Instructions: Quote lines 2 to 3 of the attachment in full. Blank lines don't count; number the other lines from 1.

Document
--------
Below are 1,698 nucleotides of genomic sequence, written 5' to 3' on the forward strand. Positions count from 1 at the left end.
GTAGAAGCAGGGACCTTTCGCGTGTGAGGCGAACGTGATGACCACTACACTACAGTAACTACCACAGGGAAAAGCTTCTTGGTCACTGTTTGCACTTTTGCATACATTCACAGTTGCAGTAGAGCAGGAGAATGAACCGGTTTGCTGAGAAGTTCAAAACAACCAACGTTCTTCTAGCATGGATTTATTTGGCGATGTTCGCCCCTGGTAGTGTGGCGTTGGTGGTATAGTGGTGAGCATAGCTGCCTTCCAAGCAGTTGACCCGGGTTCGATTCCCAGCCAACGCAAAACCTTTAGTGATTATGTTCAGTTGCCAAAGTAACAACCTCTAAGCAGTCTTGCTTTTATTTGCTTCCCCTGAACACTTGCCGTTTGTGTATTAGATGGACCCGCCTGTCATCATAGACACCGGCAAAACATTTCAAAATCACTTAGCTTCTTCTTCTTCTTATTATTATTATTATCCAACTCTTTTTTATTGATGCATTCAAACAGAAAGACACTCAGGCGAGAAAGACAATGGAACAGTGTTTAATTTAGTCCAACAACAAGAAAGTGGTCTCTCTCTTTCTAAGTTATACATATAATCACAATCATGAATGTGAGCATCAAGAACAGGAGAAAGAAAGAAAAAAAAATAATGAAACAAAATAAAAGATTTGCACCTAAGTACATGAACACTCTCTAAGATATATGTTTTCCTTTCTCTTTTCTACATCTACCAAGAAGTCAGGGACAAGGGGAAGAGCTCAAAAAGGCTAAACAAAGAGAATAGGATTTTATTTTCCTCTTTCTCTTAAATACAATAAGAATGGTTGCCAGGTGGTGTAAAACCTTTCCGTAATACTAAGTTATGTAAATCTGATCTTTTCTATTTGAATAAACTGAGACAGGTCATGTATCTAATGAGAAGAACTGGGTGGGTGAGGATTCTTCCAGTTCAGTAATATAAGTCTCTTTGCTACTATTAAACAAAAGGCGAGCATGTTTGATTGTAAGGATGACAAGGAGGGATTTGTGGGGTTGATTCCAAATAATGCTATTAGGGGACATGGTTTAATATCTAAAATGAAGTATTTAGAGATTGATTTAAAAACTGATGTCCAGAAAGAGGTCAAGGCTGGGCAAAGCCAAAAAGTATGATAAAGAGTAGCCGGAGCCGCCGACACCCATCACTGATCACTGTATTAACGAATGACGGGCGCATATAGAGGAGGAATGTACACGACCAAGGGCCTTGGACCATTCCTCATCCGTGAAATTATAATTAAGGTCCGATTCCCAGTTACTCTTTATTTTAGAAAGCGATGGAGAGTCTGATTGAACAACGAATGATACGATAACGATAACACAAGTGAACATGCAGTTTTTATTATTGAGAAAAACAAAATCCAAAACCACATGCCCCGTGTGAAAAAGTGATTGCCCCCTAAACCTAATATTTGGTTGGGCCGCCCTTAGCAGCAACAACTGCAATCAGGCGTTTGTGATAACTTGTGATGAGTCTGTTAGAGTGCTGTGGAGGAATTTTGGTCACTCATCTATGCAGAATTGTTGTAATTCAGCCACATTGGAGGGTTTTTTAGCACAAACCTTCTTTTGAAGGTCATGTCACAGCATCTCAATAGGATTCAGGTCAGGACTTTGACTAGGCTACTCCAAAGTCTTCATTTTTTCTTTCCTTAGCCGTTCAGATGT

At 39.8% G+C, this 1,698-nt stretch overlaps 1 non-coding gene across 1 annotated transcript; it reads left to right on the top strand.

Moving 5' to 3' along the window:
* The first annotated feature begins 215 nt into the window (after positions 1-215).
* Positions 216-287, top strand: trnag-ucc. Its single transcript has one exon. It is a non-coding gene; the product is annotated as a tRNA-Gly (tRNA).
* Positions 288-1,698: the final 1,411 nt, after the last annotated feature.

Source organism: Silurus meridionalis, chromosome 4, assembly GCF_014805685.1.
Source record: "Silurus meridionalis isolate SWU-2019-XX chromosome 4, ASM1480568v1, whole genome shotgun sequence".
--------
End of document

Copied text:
GTAGAAGCAGGGACCTTTCGCGTGTGAGGCGAACGTGATGACCACTACACTACAGTAACTACCACAGGGAAAAGCTTCTTGGTCACTGTTTGCACTTTTGCATACATTCACAGTTGCAGTAGAGCAGGAGAATGAACCGGTTTGCTGAGAAGTTCAAAACAACCAACGTTCTTCTAGCATGGATTTATTTGGCGATGTTCGCCCCTGGTAGTGTGGCGTTGGTGGTATAGTGGTGAGCATAGCTGCCTTCCAAGCAGTTGACCCGGGTTCGATTCCCAGCCAACGCAAAACCTTTAGTGATTATGTTCAGTTGCCAAAGTAACAACCTCTAAGCAGTCTTGCTTTTATTTGCTTCCCCTGAACACTTGCCGTTTGTGTATTAGATGGACCCGCCTGTCATCATAGACACCGGCAAAACATTTCAAAATCACTTAGCTTCTTCTTCTTCTTATTATTATTATTATCCAACTCTTTTTTATTGATGCATTCAAACAGAAAGACACTCAGGCGAGAAAGACAATGGAACAGTGTTTAATTTAGTCCAACAACAAGAAAGTGGTCTCTCTCTTTCTAAGTTATACATATAATCACAATCATGAATGTGAGCATCAAGAACAGGAGAAAGAAAGAAAAAAAAATAATGAAACAAAATAAAAGATTTGCACCTAAGTACATGAACACTCTCTAAGATATATGTTTTCCTTTCTCTTTTCTACATCTACCAAGAAGTCAGGGACAAGGGGAAGAGCTCAAAAAGGCTAAACAAAGAGAATAGGATTTTATTTTCCTCTTTCTCTTAAATACAATAAGAATGGTTGCCAGGTGGTGTAAAACCTTTCCGTAATACTAAGTTATGTAAATCTGATCTTTTCTATTTGAATAAACTGAGACAGGTCATGTATCTAATGAGAAGAACTGGGTGGGTGAGGATTCTTCCAGTTCAGTAATATAAGTCTCTTTGCTACTATTAAACAAAAGGCGAGCATGTTTGATTGTAAGGATGACAAGGAGGGATTTGTGGGGTTGATTCCAAATAATGCTATTAGGGGACATGGTTTAATATCTAAAATGAAGTATTTAGAGATTGATTTAAAAACTGATGTCCAGAAAGAGGTCAAGGCTGGGCAAAGCCAAAAAGTATGATAAAGAGTAGCCGGAGCCGCCGACACCCATCACTGATCACTGTATTAACGAATGACGGGCGCATATAGAGGAGGAATGTACACGACCAAGGGCCTTGGACCATTCCTCATCCGTGAAATTATAATTAAGGTCCGATTCCCAGTTACTCTTTATTTTAGAAAGCGATGGAGAGTCTGATTGAACAACGAATGATACGATAACGATAACACAAGTGAACATGCAGTTTTTATTATTGAGAAAAACAAAATCCAAAACCACATGCCCCGTGTGAAAAAGTGATTGCCCCCTAAACCTAATATTTGGTTGGGCCGCCCTTAGCAGCAACAACTGCAATCAGGCGTTTGTGATAACTTGTGATGAGTCTGTTAGAGTGCTGTGGAGGAATTTTGGTCACTCATCTATGCAGAATTGTTGTAATTCAGCCACATTGGAGGGTTTTTTAGCACAAACCTTCTTTTGAAGGTCATGTCACAGCATCTCAATAGGATTCAGGTCAGGACTTTGACTAGGCTACTCCAAAGTCTTCATTTTTTCTTTCCTTAGCCGTTCAGATGT

At 39.8% G+C, this 1,698-nt stretch overlaps 1 non-coding gene across 1 annotated transcript; it reads left to right on the top strand.